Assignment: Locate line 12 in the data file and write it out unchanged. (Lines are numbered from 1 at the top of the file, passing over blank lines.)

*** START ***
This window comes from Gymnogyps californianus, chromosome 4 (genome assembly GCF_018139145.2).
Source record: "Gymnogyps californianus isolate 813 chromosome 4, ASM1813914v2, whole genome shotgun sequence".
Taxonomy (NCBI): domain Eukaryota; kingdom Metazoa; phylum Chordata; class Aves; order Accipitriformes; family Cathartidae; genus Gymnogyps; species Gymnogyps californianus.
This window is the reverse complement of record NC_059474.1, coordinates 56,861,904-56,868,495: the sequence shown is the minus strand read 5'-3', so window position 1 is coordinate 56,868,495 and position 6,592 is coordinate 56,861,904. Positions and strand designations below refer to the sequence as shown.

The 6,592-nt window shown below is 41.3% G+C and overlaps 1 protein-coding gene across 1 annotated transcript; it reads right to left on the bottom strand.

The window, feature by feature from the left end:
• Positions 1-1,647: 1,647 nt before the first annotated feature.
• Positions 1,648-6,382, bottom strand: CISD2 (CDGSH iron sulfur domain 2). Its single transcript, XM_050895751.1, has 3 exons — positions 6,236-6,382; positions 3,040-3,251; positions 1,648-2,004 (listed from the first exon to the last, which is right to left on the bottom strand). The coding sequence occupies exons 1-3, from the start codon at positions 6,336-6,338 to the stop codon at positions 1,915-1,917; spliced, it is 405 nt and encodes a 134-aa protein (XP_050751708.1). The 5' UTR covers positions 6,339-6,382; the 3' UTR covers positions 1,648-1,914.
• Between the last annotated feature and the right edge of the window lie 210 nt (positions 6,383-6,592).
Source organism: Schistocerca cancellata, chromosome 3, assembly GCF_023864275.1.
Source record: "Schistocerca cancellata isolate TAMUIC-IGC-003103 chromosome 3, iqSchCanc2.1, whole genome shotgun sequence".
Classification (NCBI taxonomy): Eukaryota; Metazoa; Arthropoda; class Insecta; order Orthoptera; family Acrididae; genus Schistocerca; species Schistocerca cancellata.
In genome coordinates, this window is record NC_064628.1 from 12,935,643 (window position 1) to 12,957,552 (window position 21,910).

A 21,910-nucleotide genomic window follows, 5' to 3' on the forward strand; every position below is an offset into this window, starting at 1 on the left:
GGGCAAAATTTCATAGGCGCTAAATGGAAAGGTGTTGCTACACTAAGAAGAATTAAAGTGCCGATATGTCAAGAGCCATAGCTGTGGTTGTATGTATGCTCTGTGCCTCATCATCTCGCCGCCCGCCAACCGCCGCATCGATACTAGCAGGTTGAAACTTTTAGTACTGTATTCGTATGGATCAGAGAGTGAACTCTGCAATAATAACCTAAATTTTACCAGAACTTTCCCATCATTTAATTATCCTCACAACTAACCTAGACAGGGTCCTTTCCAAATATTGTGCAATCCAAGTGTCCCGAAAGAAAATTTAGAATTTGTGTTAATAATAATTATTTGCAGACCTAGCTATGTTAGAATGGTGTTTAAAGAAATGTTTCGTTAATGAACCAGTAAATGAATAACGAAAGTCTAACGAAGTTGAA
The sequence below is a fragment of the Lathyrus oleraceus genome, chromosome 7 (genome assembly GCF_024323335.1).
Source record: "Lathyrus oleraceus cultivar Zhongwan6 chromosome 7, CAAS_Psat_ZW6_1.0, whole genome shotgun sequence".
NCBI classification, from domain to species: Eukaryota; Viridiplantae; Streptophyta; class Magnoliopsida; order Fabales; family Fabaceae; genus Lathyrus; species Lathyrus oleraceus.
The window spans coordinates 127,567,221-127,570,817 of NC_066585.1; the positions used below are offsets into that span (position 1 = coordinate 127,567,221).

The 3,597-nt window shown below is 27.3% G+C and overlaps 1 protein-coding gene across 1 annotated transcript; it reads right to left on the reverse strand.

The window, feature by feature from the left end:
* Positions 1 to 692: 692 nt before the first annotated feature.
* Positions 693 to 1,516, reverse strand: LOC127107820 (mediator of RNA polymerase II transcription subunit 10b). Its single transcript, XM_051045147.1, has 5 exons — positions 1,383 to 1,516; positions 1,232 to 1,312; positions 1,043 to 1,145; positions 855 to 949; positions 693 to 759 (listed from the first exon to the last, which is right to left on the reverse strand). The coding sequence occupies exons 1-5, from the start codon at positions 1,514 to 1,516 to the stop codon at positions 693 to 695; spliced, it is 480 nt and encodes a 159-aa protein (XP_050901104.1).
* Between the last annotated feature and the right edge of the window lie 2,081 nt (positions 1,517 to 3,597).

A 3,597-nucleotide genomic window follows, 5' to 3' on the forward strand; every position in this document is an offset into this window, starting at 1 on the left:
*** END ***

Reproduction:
Classification (NCBI taxonomy): Eukaryota; Metazoa; Arthropoda; class Insecta; order Orthoptera; family Acrididae; genus Schistocerca; species Schistocerca cancellata.